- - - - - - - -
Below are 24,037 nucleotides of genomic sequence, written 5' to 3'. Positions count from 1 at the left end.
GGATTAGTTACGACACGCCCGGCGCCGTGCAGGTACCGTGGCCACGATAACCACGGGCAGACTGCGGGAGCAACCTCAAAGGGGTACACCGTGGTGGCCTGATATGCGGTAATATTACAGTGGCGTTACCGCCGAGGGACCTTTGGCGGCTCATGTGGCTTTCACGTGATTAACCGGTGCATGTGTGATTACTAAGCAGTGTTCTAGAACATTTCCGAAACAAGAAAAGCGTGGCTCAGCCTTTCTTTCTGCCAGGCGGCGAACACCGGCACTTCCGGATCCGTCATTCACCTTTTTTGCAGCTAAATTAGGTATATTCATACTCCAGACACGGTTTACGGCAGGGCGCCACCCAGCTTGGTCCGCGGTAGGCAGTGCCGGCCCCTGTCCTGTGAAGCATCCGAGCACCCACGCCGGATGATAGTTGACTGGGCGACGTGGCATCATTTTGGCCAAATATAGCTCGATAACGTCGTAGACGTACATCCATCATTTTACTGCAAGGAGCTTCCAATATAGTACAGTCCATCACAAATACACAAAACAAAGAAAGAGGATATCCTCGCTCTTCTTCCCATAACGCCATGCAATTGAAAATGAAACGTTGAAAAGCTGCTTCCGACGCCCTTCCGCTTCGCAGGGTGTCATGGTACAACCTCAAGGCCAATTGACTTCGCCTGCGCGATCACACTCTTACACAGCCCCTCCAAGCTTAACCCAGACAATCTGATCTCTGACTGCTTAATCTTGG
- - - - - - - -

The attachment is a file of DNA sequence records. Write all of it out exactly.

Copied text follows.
Below are 24,037 nucleotides of genomic sequence, written 5' to 3'. Positions count from 1 at the left end.
GGATTAGTTACGACACGCCCGGCGCCGTGCAGGTACCGTGGCCACGATAACCACGGGCAGACTGCGGGAGCAACCTCAAAGGGGTACACCGTGGTGGCCTGATATGCGGTAATATTACAGTGGCGTTACCGCCGAGGGACCTTTGGCGGCTCATGTGGCTTTCACGTGATTAACCGGTGCATGTGTGATTACTAAGCAGTGTTCTAGAACATTTCCGAAACAAGAAAAGCGTGGCTCAGCCTTTCTTTCTGCCAGGCGGCGAACACCGGCACTTCCGGATCCGTCATTCACCTTTTTTGCAGCTAAATTAGGTATATTCATACTCCAGACACGGTTTACGGCAGGGCGCCACCCAGCTTGGTCCGCGGTAGGCAGTGCCGGCCCCTGTCCTGTGAAGCATCCGAGCACCCACGCCGGATGATAGTTGACTGGGCGACGTGGCATCATTTTGGCCAAATATAGCTCGATAACGTCGTAGACGTACATCCATCATTTTACTGCAAGGAGCTTCCAATATAGTACAGTCCATCACAAATACACAAAACAAAGAAAGAGGATATCCTCGCTCTTCTTCCCATAACGCCATGCAATTGAAAATGAAACGTTGAAAAGCTGCTTCCGACGCCCTTCCGCTTCGCAGGGTGTCATGGTACAACCTCAAGGCCAATTGACTTCGCCTGCGCGATCACACTCTTACACAGCCCCTCCAAGCTTAACCCAGACAATCTGATCTCTGACTGCTTAATCTTGG